Looking at Galatians 1, we might be able to pick out a few things the apostle Paul thinks are pointless. Perverting the gospel, being a people-pleaser, persecuting the church, and climbing up the ladder of Judaism all could make his list. What does Paul think is worthwhile? Serving and proclaiming Christ! As we continue on through Ecclesiastes and Galatians, maybe we will get more insights into what these authors think is important, and by doing so, improve our understanding of what God thinks is important.
As Marcia mentioned in yesterday’s devotion, many of us were at Midwest Family Camp last week, where the theme was “Stand Firm”. In a nutshell, if we don’t have a relationship with the Lord, it is critical that we repent and come into a relationship with Him. If we already have a relationship with the Lord, we need to strengthen that relationship, and stand firm in the faith – no matter what.
In today’s reading in Proverbs 28, there are a few verses that jumped out at me which reinforced that message. The first is found in Proverbs 28: 9, “If anyone turns a deaf ear to the law, even his prayers are detestable.” This proverb tells us that if we’re not doing everything to live the life God called us to live, if we’re not following his rules, then He won’t listen to our prayers. Since many of our prayers are about asking for God’s help with various things, if we selfishly want Him to answer our prayers, then we need to obey His rules, and live for Him. As we grow in relationship with Him, we come to long for an even deeper relationship with the Lord. Then we learn that prayer is powerful, and we don’t waste it just asking for superfluous things.
Proverbs 28:13 goes on to say, “He who conceals his sins does not prosper, but whoever confesses and renounces them finds mercy.” This is saying if we pretend to be Christians, we won’t prosper (you can’t fool God). But if we confess and renounce our sins, and turn completely to God, we will receive God’s mercy. I don’t know about you, but I would much rather have His mercy than to have Him holding me back from prospering.
As we continue to read through this chapter, we get to verse 20, which says, “A faithful man will be richly blessed, but one eager to get rich will not go unpunished.” I’ll take a detour here and comment on the health and wealth teachings we often hear from people who don’t know better. The theory goes sort of like this… “if someone follows God, God will bless every aspect of their life. They will be rich, healthy, and blessed.” Many people who call themselves Christians subscribe to this false belief. Jesus told us in John 16:33, “…In this world, you will have trouble. But take heart, I have overcome the world.” We have to remember this life isn’t our reward. This life is the test to see what reward we will receive when Jesus returns. If we are faithful to the Lord now, we will enjoy peace with God now, and eternal life when Jesus returns. If we are just trying to get rich, we are actually worshiping money, not God — our reward is in this life, and we will forfeit eternal life.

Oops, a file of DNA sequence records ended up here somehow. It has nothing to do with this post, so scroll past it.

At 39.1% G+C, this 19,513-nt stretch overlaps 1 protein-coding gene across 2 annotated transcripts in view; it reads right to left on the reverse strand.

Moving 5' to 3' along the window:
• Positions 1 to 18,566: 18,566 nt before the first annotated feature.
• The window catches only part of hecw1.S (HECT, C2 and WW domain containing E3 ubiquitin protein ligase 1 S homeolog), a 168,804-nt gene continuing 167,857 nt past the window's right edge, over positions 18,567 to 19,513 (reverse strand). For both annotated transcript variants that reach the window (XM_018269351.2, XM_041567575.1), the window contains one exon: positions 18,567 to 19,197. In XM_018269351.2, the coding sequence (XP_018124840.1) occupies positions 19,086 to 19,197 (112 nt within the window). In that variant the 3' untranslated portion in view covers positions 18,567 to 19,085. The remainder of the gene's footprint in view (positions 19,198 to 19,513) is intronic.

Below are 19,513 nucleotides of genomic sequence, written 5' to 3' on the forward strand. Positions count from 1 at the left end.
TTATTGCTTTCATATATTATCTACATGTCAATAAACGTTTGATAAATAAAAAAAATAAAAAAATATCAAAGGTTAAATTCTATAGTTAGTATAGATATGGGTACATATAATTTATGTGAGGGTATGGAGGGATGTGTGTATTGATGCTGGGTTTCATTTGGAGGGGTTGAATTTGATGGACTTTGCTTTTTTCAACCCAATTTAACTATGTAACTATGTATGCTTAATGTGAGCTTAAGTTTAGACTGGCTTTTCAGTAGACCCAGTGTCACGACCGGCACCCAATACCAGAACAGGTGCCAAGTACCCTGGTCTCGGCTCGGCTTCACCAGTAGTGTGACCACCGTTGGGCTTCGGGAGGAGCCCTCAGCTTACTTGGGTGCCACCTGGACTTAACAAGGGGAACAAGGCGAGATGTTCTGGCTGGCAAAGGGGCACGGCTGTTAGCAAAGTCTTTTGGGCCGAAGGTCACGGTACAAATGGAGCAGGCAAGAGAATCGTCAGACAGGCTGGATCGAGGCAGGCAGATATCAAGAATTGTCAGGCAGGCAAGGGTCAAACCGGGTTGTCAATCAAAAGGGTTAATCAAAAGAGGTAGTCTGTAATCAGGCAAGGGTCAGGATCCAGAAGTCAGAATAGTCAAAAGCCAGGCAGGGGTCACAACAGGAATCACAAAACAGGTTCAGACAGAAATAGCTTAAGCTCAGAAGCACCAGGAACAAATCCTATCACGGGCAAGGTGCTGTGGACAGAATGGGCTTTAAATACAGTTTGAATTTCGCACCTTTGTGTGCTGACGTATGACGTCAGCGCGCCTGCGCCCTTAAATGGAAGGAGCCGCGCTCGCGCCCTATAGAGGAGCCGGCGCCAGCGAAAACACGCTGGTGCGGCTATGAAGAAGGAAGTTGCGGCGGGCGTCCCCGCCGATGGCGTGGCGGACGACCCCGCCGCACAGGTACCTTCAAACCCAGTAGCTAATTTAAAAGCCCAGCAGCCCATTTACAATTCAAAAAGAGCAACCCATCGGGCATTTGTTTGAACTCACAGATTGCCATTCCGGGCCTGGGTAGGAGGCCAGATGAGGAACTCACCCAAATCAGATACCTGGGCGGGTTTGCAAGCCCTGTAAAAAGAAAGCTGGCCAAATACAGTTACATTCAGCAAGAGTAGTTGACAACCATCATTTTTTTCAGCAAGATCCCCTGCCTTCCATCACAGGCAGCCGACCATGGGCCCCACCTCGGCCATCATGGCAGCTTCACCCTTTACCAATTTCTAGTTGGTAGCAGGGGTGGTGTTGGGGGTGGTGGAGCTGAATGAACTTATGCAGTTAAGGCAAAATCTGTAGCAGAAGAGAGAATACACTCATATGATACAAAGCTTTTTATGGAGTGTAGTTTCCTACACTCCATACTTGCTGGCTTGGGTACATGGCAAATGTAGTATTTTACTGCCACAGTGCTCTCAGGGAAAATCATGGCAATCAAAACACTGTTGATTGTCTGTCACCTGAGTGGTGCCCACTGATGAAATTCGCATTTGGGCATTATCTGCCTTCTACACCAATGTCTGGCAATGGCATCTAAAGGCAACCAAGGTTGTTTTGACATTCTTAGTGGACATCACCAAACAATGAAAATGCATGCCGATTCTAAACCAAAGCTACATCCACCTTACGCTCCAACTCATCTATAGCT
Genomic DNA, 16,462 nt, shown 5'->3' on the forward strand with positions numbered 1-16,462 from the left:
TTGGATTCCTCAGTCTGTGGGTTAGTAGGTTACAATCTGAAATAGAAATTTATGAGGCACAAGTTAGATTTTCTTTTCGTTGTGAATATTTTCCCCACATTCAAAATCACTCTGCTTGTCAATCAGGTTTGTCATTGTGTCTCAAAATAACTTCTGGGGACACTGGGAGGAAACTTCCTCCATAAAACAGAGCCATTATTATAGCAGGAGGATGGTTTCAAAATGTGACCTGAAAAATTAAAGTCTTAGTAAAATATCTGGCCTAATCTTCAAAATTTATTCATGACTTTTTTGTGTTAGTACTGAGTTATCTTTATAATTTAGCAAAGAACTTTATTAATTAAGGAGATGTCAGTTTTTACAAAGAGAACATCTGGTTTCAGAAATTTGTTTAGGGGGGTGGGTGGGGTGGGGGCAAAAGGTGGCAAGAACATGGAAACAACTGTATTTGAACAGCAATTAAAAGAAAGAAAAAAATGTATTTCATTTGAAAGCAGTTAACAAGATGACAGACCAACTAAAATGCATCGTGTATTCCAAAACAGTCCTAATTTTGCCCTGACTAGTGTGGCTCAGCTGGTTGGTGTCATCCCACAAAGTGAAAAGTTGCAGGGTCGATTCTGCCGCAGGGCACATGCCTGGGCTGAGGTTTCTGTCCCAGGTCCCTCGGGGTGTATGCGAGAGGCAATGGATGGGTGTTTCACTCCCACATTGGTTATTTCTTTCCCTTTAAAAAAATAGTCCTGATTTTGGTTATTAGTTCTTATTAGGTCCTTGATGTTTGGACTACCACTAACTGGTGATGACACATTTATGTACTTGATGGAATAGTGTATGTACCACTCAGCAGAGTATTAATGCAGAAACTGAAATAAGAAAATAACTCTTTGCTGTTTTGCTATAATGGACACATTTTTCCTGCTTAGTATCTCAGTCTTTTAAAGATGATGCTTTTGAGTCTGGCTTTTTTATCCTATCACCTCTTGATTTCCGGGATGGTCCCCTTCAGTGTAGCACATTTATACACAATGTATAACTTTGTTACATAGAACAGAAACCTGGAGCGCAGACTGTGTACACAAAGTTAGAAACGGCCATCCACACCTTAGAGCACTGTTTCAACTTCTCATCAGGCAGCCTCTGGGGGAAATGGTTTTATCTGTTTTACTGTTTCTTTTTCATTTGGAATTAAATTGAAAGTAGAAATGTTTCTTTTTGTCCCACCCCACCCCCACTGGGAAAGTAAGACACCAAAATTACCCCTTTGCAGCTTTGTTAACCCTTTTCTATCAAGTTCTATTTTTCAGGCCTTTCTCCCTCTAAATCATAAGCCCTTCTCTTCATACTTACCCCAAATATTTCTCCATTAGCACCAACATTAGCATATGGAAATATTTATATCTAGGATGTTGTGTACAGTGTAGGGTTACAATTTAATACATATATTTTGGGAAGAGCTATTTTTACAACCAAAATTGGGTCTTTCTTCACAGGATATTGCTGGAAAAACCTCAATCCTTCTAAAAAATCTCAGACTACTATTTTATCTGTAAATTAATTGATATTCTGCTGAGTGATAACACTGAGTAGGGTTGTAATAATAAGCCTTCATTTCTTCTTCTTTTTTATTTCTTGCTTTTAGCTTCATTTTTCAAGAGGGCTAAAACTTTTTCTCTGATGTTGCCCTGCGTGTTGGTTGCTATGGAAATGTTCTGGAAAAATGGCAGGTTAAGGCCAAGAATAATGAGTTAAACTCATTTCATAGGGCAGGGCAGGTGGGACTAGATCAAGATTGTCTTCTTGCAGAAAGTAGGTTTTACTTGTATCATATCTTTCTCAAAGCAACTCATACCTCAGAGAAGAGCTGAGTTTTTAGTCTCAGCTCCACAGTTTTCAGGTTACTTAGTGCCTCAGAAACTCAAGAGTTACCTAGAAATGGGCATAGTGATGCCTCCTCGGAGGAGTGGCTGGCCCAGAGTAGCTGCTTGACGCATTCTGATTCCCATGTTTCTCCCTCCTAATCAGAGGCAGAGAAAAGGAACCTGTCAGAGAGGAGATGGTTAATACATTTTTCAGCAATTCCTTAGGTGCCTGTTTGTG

1 Tim 6:9-11 says, “People who want to get rich fall into temptation and a trap and many foolish and harmful desires that plunge men into ruin and destruction. For the love of money is a root of all kinds of evil. Some people eager for money have wandered from the faith and have pierced themselves with many griefs. But you, man of God, flee from all this, and pursue righteousness, godliness, faith, love, endurance, and gentleness.”
Instead of trying to get rich, we need to follow the advice given in Proverbs 28:27, “He who gives to the poor will lack nothing, but he who closes his eyes to them receives many curses.” Again, I think the idea is that if I’m greedy, wanting to keep all my money for myself, I’m not trying to please God, I’m just greedy for money, and God will curse me for not following Him. But if I’m generous with the things God has given me by giving them to the poor — this mimics God’s generosity to me. When I am imitating God, God loves that. In fact we’re commanded in Ephesians 5:1, “Be imitators of God, therefore, as dearly loved children.”
So the bottom line is this. We need to do everything we can to reconcile ourselves to God. We need to confess and renounce our sins, obey His laws, be faithful, and be generous. All these things are required to live in close relationship with God. And if we live in a close relationship with God, we will have peace with God in this life, and an amazing reward in the life to come. In Rev 21:4, we’re told, “He [God] will wipe every tear from their eyes. There will be no more death or mourning or crying or pain…” Rev 21:7 goes on to say, “He who overcomes will inherit all this, and I will be his God and he will be my son.”